Almost 90% of consumers are shopping in store this holiday and most of them will combine the best of both in-store and online shopping based on what they’re buying and for whom, according to PwC's 2017 Holiday Outlook report.
It goes without saying that in these days of rapid e-commerce growth, consumers are getting more accustomed to getting what they want, or order when they want it.
This, in turn, creates challenges for retailers to get orders to customers, challenges that can be expensive but needed.
That is a key takeaway from the 2017 Holiday Outlook recently issued by PwC.
The supply chain- and logistics-related findings from PwC in its outlook included how:
- almost 4 in 10 consumers (39%) prefer to have their good delivered in two days or less; and
- 50% of consumers say delivery between three and five days is acceptable
While these types of trends have become standard expectations for consumers, things are viewed somewhat differently by retailers’ supply chains in that things like same-day delivery, return shipping and related fees all have the same thing in common, says PwC: they are expensive and can have a negative impact on the bottom line, more so during the holiday shopping season than other times of the year.
“The persistent growth in online shipping, compounded by expectations of expedited delivery, has mandated a corresponding reconfiguration of the entire distribution network,” PwC said.
“In response, retailers have shifted their focus from behemoth distribution centers in the heartland to more nimble versions with smaller versions close to population centers. Today distribution centers dot the landscape of every metro market worldwide.”
What’s more, PwC observed that in large metropolitan areas, former manufacturing facilities in industrial parks are more often functioning as distribution centers for retailers, with proximity to highways making them highly desirable in an instant pick-up era with same-day delivery fast becoming more commonplace.
And in exurban areas, former malls that are close to major highways are also making way for distribution centers after zoning changes.
PwC Managing Director Tim Laseter told Logistics Management in an interview that the increased onus, or emphasis, on quick turnaround times for orders becomes more heightened leading up to the holiday season rush. And of the central themes of that is how retailers are focusing heavily on restructuring their distribution networks.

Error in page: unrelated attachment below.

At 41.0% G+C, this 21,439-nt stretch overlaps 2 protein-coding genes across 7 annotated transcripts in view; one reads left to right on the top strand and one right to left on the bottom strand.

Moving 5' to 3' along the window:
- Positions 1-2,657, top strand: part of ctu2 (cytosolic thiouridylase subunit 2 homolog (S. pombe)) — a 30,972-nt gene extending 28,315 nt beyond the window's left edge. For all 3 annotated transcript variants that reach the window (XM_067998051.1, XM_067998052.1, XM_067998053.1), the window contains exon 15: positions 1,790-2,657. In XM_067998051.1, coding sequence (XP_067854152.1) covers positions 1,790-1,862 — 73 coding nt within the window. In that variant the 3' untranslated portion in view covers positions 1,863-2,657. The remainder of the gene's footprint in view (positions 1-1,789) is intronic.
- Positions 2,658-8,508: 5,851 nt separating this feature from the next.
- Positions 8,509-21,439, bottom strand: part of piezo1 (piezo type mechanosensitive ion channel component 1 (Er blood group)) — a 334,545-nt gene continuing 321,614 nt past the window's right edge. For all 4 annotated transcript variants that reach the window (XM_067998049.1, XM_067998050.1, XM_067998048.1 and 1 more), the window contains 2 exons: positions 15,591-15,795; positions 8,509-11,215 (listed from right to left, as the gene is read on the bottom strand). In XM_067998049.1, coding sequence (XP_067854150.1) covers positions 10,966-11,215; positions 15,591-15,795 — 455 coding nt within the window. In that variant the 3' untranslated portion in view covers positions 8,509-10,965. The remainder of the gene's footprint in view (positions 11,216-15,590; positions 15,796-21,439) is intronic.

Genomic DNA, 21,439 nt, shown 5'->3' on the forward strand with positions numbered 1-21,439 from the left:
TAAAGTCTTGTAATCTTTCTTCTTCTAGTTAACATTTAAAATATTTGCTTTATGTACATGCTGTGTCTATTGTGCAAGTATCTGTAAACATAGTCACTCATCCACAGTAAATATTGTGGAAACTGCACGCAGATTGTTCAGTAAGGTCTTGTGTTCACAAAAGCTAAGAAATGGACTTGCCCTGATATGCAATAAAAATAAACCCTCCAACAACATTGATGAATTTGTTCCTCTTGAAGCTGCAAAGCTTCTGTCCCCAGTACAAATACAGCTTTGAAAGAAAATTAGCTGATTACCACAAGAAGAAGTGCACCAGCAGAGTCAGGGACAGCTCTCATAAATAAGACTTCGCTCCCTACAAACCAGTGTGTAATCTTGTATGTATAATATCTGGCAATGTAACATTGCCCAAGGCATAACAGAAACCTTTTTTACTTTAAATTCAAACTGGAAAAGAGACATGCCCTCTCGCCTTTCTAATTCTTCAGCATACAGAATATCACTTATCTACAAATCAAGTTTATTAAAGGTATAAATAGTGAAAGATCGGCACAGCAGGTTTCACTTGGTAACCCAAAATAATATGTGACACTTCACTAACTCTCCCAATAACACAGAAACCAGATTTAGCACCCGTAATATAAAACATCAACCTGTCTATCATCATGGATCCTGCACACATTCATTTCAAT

“One of my reseller clients said to me that his company needs to stop building distribution centers at highway junctions in the middle of nowhere and start putting them outside or as close as we can to major population centers,” he said.
“That is what we are seeing more of in terms of structural changes to the network. The focus is on major metropolitan networks. For example, we likely will not have same-day delivery in a place like Charlottesville, Virginia for a really long time. But in major cities [and population centers] that is increasingly becoming an expectation.”
As for the holiday season, Laseter said things are somewhat different, citing an old supply chain saying along the lines of ‘everybody likes speed but as a trade-off what everybody wants more is predictability.’
“If delivery is promised in two days and it always arrives in two days, I can work with that most of the time,” he said.
“The holiday season is pretty predictable in terms of when things are going to hit. 24-hour delivery is not a requirement as much as an assurance that the order will arrive in a timely manner. That is an important part of the holiday equation.”
PwC’s findings also touched upon free delivery, with the key takeaways being that 30% want same-day delivery; 22% want next-day delivery, and 20% indicated they want standard delivery.
This speaks, said Laseter, to consumers more than often preferring the lowest-cost option. “But even though it may be called ‘free shipping,’ there is always a related cost,” he said.
“Increasingly, as the B2C sector has 111 distribution centers that average close to 90 million square-feet [cumulatively] covering every major area of the U.S., even with a two-day promise, retailers are increasingly trying to get it done next-day just because of the volume and scale that they have and their ability to get things out. They are setting consumer expectations that ultimately is hard for others to cost-effectively match.”
As distribution network strategies, which are spurred on by things like e-commerce, automation, and last-mile logistics, among other things, Laseter said that retail supply chains need to focus less on predicting demand than shaping demand and expectations, specifically when trying to compete with the largest players, whose scale cannot be matched.
“The challenge is going to continue to be how do you shape customer expectations…rather than just playing catch-up,” he said. “Nobody wins by just playing catch-up, as that can be a losing game to play.”
PwC's 2017 Holiday Outlook Report - Alexa, where’s my stuff?
More distribution centers closer to population centers mean fewer last-mile snags
The persistent growth in online shopping, compounded by expectations of expedited delivery, has mandated a corresponding reconfiguration of the entire distribution network.
In fact, after a steady increase in uptake over the past few years, consumers now do some 50% of their holiday shopping online.
Most of them take 2-day delivery for granted; some are even more impatient.
Consumers told us they will use digital channels - laptop, desktop, smartphone, tablet, smart home tech - approximately 6% more than they did last holiday season.
And when offered free delivery, they prefer the same-day option by an 8-point margin over next-day.
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Download the Report: PwC 2017 Holiday Outlook